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Why COVID-19 Is Unlike Anything We’ve Seen

An infectious disease specialist answers questions about cases, contagion, and drugs.

COVID-19 testing at Northwestern   Photo: Courtesy of Northwestern Medicine

At Northwestern Memorial Hospital, Michael Angarone treats patients suffering from COVID-19. He says the novel coronavirus’s spread and complications are more unpredictable than anything he’s seen in his career studying infectious diseases, including HIV/AIDS.

I recently spoke with Angarone about efforts to flatten the curve, if those staying at home still could contract coronavirus, and what drugs might work to treat the illness.

The number of cases and deaths might soar even though we have these isolation efforts in place to limit the spread of the virus. Can you tell me why those infections are expected to increase even with these stay-at-home orders?

We all have to think about the incubation period of this virus. If someone gets infected, it’s still going to be between two and 10 days before they start to develop symptoms, and during that period there is going to be a short time where they could potentially transmit to other people, even after their symptoms develop. You have to wait for those periods to run their course, and then we’ll start seeing the curve flatten. That’s what we’re waiting for.

Do we have any reasonable timeframes for how long these shelter-in-place orders or protective measures could last?

It’s hard to fully predict. If we start seeing fewer cases, that’s when we can start contemplating how we go back to going outside or socially interacting with everyone again. If we use China an example, they just started to think about how not to have strict shelter-in-place and social distancing. They’re starting to let trains run again and have people go back to work, and they’ve been doing this since middle of January. We’ve been doing this now for a month, so that would mean we still have about another two months left if we start seeing things flatten out. It’s hard to make the predictions until we see what the numbers start doing with all these interventions that we [currently] have. I think that gives people a false sense of hope for when it’s going to end.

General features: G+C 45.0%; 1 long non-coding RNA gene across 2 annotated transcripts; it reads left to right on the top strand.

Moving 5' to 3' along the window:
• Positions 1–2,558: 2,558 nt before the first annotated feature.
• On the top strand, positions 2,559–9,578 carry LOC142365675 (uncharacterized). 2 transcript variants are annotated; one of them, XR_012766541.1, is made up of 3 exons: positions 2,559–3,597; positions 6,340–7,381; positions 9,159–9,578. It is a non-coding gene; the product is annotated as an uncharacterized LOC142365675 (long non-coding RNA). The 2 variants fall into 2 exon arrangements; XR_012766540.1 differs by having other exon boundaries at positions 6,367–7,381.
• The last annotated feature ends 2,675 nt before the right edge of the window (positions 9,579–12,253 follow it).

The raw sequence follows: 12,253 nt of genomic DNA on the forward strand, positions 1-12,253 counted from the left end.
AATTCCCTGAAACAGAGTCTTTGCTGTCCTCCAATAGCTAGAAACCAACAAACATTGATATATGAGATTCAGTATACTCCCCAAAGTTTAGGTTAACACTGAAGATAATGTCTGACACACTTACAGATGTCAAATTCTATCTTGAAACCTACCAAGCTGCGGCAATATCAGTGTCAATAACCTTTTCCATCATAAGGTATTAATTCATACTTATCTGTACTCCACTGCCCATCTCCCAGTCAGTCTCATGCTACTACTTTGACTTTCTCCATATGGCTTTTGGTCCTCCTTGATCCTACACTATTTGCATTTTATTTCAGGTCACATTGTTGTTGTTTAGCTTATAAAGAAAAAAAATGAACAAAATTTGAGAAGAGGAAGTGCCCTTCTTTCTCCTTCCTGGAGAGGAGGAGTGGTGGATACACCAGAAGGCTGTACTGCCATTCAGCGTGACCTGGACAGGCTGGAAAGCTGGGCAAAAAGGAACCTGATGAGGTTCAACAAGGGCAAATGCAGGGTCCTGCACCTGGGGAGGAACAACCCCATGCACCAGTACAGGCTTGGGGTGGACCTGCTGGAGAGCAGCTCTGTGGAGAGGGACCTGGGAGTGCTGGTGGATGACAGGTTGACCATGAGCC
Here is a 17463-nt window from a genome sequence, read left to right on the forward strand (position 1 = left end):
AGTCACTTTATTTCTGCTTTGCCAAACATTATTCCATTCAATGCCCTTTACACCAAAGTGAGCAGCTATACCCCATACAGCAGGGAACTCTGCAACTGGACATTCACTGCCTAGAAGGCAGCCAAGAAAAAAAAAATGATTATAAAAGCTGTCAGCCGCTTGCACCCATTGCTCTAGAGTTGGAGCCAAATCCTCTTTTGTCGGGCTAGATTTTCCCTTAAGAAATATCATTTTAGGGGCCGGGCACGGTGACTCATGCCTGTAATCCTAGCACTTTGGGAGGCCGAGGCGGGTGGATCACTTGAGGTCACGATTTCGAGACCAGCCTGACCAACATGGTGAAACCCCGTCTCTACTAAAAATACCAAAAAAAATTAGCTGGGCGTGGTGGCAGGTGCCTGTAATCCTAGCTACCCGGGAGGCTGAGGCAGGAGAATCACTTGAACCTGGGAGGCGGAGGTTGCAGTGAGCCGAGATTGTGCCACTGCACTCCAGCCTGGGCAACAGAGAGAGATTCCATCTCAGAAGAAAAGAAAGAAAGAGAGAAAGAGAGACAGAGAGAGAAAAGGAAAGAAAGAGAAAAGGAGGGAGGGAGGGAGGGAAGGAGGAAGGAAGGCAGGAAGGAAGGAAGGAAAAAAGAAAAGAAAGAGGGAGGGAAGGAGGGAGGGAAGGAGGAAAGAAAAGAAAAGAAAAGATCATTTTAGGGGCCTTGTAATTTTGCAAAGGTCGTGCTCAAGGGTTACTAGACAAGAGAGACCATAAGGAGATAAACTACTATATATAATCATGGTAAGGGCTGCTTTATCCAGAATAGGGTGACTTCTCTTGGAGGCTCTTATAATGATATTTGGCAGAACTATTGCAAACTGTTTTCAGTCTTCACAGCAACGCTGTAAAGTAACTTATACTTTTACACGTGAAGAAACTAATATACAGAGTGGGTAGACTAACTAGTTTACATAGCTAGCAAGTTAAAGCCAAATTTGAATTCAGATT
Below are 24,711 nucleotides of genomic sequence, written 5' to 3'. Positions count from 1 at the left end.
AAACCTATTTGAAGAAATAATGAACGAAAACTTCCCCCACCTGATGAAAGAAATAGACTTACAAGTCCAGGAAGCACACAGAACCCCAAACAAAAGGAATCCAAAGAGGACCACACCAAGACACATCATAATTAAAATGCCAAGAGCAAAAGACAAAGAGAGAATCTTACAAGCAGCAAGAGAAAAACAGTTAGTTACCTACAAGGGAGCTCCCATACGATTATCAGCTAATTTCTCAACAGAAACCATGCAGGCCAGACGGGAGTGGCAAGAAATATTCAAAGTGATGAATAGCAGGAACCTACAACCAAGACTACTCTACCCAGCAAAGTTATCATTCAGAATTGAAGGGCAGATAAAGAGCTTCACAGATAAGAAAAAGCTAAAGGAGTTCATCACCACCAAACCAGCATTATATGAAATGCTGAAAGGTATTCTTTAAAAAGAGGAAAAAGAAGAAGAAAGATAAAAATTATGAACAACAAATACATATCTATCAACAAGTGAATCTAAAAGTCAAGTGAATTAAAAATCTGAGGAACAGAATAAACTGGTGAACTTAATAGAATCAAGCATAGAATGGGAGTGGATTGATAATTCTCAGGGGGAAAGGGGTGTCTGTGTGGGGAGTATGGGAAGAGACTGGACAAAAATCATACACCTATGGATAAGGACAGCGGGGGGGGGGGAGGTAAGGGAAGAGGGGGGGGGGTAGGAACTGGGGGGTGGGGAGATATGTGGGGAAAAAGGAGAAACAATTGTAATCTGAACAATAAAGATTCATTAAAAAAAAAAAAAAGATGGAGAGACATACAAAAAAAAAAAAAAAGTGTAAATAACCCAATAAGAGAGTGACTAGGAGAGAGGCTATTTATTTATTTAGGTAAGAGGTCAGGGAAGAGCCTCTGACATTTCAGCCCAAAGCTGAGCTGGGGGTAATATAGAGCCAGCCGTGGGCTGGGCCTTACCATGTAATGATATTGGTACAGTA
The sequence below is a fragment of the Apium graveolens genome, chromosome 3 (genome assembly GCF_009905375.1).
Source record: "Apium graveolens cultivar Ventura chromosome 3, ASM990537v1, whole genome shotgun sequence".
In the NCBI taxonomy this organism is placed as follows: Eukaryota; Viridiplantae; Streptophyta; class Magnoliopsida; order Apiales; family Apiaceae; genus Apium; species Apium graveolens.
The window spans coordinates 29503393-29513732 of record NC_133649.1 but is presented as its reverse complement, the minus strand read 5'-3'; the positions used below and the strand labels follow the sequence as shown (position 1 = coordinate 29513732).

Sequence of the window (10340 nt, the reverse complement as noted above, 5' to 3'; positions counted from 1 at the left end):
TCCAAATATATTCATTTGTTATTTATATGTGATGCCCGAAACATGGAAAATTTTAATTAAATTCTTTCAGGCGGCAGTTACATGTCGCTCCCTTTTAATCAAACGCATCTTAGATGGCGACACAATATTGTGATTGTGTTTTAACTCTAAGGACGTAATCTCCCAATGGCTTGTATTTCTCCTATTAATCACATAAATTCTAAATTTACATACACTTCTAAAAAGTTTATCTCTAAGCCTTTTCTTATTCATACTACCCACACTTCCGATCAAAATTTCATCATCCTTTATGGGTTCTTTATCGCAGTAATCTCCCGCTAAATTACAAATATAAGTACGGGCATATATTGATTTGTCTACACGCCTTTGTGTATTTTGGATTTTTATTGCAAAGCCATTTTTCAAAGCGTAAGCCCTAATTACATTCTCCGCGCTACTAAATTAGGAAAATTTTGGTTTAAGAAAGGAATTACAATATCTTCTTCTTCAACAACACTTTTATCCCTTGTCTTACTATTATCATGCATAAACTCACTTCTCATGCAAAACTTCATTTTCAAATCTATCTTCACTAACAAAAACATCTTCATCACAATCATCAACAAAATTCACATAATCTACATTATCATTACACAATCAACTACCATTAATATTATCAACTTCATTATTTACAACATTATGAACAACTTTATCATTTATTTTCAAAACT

Are people who stay at home still at risk of getting the virus?

If they’re not interacting with a lot of other people and not having people come visit them, and their household members are doing the same and healthy, their risk should be minimal. That’s the whole point of sheltering-in-place, limiting your interactions with other people, and taking precautions, like washing your hands and staying away from people who might have a cough. The mask may have some added benefit.

Is someone contagious after they’ve gotten the coronavirus?

We know that people are contagious while they have symptoms. What we don’t know fully is how long that contagious period lasts for. Those evaluations and studies are ongoing. We’re still recommending that people keep in touch with their provider and keep us updated on what their symptoms are and as their symptoms improve.

We’re trying to develop processes where we can keep people self-quarantined and wearing masks for a couple of weeks after their symptoms resolve. If resources increase, the CDC is also recommending repeat testing on people after they’ve recovered. Right now, that’s a difficult program to put into place because we’re limited in the tests that we have.

Experts say that the vaccine can take up to 18 months to develop and test. With researchers around the world focused on this effort, and the timeframe for some clinical trials even accelerating, might we see a vaccine earlier than that 18-month estimate?

I think it’s still going to take about 12 to 18 months. What we may start finding is data and information that the vaccine is viable, that it has efficacy. That’s going to take three to six months. Right now, there are trials underway with people already getting vaccinated. We need to see how many ended up with infection, how many get protected, what were any adverse effects from that vaccine. Then, we have to know if it’s efficacious enough to start manufacturing that vaccine.

Having a vaccine in hand that we can start giving people is probably going to take, on the short end, probably 12 months. A lot of it is due to the manufacturing processes. These vaccines take a while to really ramp up. The demand for this vaccine is going to be pretty astronomical.

Some drugs have been touted as possible treatments at White House press conferences. Do we know if there are existing drugs out there that could help lessen the severity of the illness or have other benefits when it comes to infections?

There are numerous medications being evaluated. The one that everyone’s talking about is the hydroxychloroquine with or without azithromycin. The evidence that we have is mostly anecdotal and points towards maybe decreasing the amount of virus shed, or the amount of virus within the nose that’s being tested.

What we’re lacking is a lot of good clinical outcome data. If I gave this medication to a hundred people and compared it to a hundred people who got placebo, was there a dramatic difference in the clinical course and the infection? That’s what we’re missing right now. There’s a mad rush to find something that works.

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